US Centers for Disease Control and Prevention (CDC) director, Dr Barbara Bowman – in charge of Heart Disease and Stroke Prevention division – has been caught exchanging emails with a former beverage industry member, providing guidance on how to dodge incriminating actions by the World Health Organization (WHO). The emails were recently obtained through the Freedom of Information Act published by US Right to Know.
It’s surprising that the influence of International Life Sciences Institute (ILSI), criticized for being the front-group for Coca-Cola, extends to US officials in the CDC, particularly to those responsible for providing public health leadership. In a series of e-mails, Alex Malaspina, former Coca Cola Scientific and Regulatory Affairs leader and founder of the Coca Cola and industry-funded International Life Sciences Institute (ILSI) has been revealed to be corresponding with a CDC director regarding the evasion of WHO laws. The director in question, Dr Bowman, currently works in the prevention and management of obesity, diabetes, heart disease and stroke.
The emails, revealing the closely-knit interactions between CDC and Big Soda officials, were first reported in an exposé by Huffington Post. In the emails, Bowman was encouraging Malaspina to contact people at the WHO with political influence.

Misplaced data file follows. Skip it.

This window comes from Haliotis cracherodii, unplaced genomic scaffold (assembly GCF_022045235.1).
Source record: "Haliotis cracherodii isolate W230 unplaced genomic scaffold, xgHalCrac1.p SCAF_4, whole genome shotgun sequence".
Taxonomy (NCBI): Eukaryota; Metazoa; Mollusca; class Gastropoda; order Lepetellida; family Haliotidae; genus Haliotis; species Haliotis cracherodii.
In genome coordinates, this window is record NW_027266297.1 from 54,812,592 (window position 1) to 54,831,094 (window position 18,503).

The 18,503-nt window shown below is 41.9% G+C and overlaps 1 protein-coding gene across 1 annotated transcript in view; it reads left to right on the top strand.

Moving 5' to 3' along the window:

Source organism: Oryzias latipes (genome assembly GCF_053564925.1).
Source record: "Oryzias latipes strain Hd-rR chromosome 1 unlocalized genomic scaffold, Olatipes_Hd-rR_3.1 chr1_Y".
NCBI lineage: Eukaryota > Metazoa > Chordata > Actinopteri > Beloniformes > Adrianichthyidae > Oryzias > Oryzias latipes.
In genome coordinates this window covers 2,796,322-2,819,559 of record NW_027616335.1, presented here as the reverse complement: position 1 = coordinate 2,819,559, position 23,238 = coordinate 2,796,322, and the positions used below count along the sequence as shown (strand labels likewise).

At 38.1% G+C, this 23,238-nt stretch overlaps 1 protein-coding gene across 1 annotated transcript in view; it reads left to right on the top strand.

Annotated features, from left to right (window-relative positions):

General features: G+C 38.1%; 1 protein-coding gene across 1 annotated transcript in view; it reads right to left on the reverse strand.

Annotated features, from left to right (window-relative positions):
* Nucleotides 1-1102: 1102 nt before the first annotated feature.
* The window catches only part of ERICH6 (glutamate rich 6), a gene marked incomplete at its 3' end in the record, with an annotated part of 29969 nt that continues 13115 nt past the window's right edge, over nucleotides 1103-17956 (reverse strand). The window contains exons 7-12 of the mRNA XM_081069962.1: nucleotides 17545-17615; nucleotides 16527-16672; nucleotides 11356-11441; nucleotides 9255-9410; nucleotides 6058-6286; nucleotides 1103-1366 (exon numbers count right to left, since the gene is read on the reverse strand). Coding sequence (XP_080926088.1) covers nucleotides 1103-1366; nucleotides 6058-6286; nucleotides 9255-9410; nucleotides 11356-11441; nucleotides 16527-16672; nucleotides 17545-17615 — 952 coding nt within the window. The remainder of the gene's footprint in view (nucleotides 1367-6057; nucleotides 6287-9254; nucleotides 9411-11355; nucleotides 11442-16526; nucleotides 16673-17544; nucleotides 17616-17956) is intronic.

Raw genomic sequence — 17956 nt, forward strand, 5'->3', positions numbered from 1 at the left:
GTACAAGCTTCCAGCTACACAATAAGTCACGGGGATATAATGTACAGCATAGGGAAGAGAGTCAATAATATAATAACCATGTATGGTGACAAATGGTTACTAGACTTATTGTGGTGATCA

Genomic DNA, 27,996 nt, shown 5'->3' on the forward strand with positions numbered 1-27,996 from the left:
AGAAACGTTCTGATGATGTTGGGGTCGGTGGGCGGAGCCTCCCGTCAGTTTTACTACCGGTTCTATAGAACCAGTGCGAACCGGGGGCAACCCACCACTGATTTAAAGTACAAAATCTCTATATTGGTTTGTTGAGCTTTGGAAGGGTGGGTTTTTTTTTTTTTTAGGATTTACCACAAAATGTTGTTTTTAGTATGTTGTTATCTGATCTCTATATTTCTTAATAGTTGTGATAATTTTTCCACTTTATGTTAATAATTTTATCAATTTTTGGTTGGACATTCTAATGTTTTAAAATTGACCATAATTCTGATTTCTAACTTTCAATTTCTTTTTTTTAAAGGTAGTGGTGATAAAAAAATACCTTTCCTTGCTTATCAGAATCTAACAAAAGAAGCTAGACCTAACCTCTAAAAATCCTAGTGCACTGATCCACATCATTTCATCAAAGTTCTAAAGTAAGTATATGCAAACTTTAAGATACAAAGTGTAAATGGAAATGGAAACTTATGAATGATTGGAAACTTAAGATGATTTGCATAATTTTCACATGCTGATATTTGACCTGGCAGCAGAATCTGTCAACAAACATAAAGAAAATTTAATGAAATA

“Any ideas how we can have a conversation with WHO?”, said Malaspina in an email to Bowman on June 26, 2015. “In summary I am suggesting that collectively we must find a way to start a dialogue with Dr Chen [sic]. If not, she will continue to blast us with significant negative consequences on a global basis. This threat to our business is serious.”
Shockingly, Bowman, a public health official ethically responsible for ensuring the welfare of the American population, was happy to help out a corporation implicated in the decline of US health.
“[I] Am wondering whether anyone with ILSI China, perhaps Madame Chen, might have ideas. Another thought, perhaps someone with connections to the PEPFAR program,” said Bowman in reply to Malaspina. “Or Gates and Bloomberg people, many have close connections with the WHO regional offices.”
In another email on June 27, 2015 Malaspina thanked Bowman, saying, “You gave me some very good leads,” and mentioned the plan of International Life Sciences Institute (ILSI) to focus more on lifestyle changes and leave sugary drinks out of the obesity debate. Malaspina also asked Bowman to meet, saying, “let us have dinner soon.”
Also tagged in both email threads were Coca-Cola Chief Public Affairs and Communications Officer Clyde Tuggle along with Coca-Cola Chief Technical Officer Ed Hays.
Many health experts criticized the unseemliness of the situation, where a US health official was in a frank relationship with a veteran Coca-Cola executive. The most notable criticism comes from Marion Nestle, author of the book Soda Politics, and professor at New York University (NYU):